strengthen the position to their rear next to be occupied in their
general retrograde. During this campaign hundreds if not thousands
of miles of similar intrenchments were built by both armies, and,
as a rule, whichever party attacked got the worst of it.

On the 19th of June the rebel army again fell back on its flanks,
to such an extent that for a time I supposed it had retreated to
the Chattahoochee River, fifteen miles distant; but as we pressed
forward we were soon undeceived, for we found it still more
concentrated, covering Marietta and the railroad. These successive
contractions of the enemy's line encouraged us and discouraged him,
but were doubtless justified by sound reasons. On the 20th
Johnston's position was unusually strong. Kenesaw Mountain was his
salient; his two flanks were refused and covered by parapets and by
Noonday and Nose's Creeks. His left flank was his weak point, so
long as he acted on the "defensive," whereas, had he designed to
contract the extent of his line for the purpose of getting in
reserve a force with which to strike "offensively" from his right,
he would have done a wise act, and I was compelled to presume that
such was his object: We were also so far from Nashville and
Chattanooga that we were naturally sensitive for the safety of our
railroad and depots, so that the left (McPherson) was held very
strong.

About this time came reports that a large cavalry force of the
enemy had passed around our left flank, evidently to strike this
very railroad somewhere below Chattanooga. I therefore reenforced
the cavalry stationed from Resaca to Casaville, and ordered forward
from Huntsville, Alabama, the infantry division of General John E.
Smith, to hold Kingston securely.

While we were thus engaged about Kenesaw, General Grant had his
hands full with Lee, in Virginia. General Halleck was the chief of
staff at Washington, and to him I communicated almost daily. I
find from my letter-book that on the 21st of June I reported to him
tersely and truly the condition of facts on that day: "This is the
nineteenth day of rain, and the prospect of fair weather is as far
off as ever. The roads are impassable; the fields and woods become
quagmire's after a few wagons have crossed over. Yet we are at
work all the time. The left flank is across Noonday Creek, and the
right is across Nose's Creek. The enemy still holds Kenesaw, a
conical mountain, with Marietta behind it, and has his flanks
retired, to cover that town and the railroad behind. I am all
ready to attack the moment the weather and roads will permit troops
and artillery to move with any thing like life."

The weather has a wonderful effect on troops: in action and on the
march, rain is favorable; but in the woods, where all is blind and
uncertain, it seems almost impossible for an army covering ten
miles of front to act in concert during wet and stormy weather.
Still I pressed operations with the utmost earnestness, aiming
always to keep our fortified lines in absolute contact with the
enemy, while with the surplus force we felt forward, from one flank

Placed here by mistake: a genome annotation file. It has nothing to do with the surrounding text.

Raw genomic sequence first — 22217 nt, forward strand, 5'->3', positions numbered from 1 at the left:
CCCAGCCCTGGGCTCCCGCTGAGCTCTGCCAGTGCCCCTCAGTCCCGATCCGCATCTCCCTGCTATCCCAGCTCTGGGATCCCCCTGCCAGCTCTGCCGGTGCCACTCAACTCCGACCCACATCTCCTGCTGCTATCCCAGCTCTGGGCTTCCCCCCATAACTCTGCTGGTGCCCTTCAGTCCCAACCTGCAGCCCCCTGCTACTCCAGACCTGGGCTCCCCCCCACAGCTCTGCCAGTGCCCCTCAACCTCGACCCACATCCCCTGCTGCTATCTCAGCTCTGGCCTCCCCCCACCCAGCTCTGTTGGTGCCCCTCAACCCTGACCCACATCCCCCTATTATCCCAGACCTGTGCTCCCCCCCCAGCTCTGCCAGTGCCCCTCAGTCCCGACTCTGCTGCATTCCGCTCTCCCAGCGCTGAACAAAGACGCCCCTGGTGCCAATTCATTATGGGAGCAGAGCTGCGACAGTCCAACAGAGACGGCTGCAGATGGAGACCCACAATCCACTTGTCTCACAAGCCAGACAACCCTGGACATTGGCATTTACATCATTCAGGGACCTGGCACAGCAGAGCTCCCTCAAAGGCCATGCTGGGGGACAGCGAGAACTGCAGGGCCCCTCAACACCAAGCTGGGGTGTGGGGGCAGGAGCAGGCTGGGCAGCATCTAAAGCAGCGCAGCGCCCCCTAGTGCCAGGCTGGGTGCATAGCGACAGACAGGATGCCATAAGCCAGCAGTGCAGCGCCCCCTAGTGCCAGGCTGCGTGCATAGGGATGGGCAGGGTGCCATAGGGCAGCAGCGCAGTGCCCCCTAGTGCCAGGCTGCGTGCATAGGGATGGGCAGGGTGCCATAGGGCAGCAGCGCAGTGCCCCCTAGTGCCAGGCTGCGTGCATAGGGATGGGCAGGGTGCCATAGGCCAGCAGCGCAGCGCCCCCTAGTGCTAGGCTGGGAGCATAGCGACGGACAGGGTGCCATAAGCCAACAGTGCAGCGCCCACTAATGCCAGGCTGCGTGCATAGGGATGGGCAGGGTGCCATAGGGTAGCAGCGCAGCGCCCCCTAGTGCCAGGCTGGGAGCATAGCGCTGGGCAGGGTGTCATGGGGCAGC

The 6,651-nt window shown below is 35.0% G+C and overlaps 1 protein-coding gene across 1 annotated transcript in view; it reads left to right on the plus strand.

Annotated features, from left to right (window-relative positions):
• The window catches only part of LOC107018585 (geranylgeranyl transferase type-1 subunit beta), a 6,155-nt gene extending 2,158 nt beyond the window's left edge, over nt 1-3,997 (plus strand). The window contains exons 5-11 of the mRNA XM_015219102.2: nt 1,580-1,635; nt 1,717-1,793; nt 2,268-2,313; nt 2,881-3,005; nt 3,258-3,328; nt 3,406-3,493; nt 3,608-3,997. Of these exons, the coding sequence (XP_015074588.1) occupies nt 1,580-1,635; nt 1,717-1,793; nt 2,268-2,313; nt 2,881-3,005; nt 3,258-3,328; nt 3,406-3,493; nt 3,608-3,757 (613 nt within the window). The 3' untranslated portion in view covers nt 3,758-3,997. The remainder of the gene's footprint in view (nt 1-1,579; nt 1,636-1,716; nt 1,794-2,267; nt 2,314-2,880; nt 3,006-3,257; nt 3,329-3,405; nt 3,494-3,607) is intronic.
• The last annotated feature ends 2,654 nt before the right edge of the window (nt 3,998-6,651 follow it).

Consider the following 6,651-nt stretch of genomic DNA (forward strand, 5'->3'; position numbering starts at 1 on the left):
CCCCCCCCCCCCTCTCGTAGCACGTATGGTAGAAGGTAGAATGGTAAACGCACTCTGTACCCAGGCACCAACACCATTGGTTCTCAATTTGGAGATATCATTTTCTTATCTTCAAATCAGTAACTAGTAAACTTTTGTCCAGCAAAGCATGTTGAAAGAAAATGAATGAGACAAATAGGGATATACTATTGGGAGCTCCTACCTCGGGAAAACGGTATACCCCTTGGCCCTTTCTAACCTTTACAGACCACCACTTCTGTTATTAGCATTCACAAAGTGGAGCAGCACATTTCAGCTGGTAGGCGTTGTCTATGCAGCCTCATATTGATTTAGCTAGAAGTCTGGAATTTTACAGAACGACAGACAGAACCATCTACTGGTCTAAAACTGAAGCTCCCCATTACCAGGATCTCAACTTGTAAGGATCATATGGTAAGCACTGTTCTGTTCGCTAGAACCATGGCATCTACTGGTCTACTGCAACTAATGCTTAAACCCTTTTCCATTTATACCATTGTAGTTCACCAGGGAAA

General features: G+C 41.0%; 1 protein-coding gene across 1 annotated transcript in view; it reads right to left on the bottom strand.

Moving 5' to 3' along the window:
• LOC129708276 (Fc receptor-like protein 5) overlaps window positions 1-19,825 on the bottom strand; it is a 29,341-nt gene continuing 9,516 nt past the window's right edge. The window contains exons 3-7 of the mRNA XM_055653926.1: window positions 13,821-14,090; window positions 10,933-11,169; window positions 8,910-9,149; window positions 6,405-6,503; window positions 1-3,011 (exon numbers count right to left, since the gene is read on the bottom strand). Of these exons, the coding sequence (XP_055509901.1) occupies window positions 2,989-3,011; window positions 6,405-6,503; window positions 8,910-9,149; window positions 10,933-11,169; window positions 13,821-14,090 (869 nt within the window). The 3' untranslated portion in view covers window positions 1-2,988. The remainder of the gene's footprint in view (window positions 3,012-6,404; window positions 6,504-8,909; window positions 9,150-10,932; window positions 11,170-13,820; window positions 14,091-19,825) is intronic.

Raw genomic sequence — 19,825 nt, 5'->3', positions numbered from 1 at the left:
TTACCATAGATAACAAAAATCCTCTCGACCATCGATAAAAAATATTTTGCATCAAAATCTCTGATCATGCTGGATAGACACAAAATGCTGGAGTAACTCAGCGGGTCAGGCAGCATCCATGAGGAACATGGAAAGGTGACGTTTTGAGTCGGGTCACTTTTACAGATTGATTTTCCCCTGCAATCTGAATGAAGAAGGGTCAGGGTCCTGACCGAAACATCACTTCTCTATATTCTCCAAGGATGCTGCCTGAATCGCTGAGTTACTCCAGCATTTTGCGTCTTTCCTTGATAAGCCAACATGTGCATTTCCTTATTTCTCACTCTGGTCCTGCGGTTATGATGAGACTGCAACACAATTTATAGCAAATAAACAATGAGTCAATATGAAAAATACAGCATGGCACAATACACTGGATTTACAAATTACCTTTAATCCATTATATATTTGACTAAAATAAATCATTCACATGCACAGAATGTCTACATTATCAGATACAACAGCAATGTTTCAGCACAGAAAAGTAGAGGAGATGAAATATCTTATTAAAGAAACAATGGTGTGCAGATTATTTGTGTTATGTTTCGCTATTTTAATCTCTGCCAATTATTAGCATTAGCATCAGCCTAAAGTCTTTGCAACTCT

or the other, for his line of communication and retreat. On the
22d of June I rode the whole line, and ordered General Thomas in
person to advance his extreme right corps (Hooker's); and
instructed General Schofield, by letter, to keep his entire army,
viz., the Twenty-third Corps, as a strong right flank in close
support of Hooker's deployed line. During this day the sun came
out, with some promise of clear weather, and I had got back to my
bivouac about dark, when a signal message was received, dated-

KULP HOUSE, 5.30 P.M.

General SHERMAN:
We have repulsed two heavy attacks, and feel confident, our only
apprehension being from our extreme right flank. Three entire
corps are in front of us.

Major-General HOOKER.

Hooker's corps (the Twentieth) belonged to Thomas's army; Thomas's
headquarters were two miles nearer to Hooker than mine; and Hooker,
being an old army officer, knew that he should have reported this
fact to Thomas and not to me; I was, moreover, specially disturbed
by the assertion in his report that he was uneasy about his right
flank, when Schofield had been specially ordered to protect that.
I first inquired of my adjutant, Dayton, if he were certain that
General Schofield had received his orders, and he answered that the
envelope in which he had sent them was receipted by General
Schofield himself. I knew, therefore, that General Schofield must
be near by, in close support of Hooker's right flank. General
Thomas had before this occasion complained to me of General
Hooker's disposition to "switch off," leaving wide gaps in his
line, so as to be independent, and to make glory on his own
account. I therefore resolved not to overlook this breach of
discipline and propriety. The rebel army was only composed of
three corps; I had that very day ridden six miles of their lines,
found them everywhere strongly occupied, and therefore Hooker could
not have encountered "three entire corps." Both McPherson and
Schofield had also complained to me of this same tendency of Hooker
to widen the gap between his own corps and his proper army
(Thomas's), so as to come into closer contact with one or other of
the wings, asserting that he was the senior by commission to both
McPherson and Schofield, and that in the event of battle he should
assume command over them, by virtue of his older commission.

They appealed to me to protect them. I had heard during that day
some cannonading and heavy firing down toward the "Kulp House,"
which was about five miles southeast of where I was, but this was
nothing unusual, for at the same moment there was firing along our
lines full ten miles in extent. Early the next day (23d) I rode
down to the "Kulp House," which was on a road leading from Powder
Springs to Marietta, about three miles distant from the latter. On
the way I passed through General Butterfield's division of Hooker's
corps, which I learned had not been engaged at all in the battle of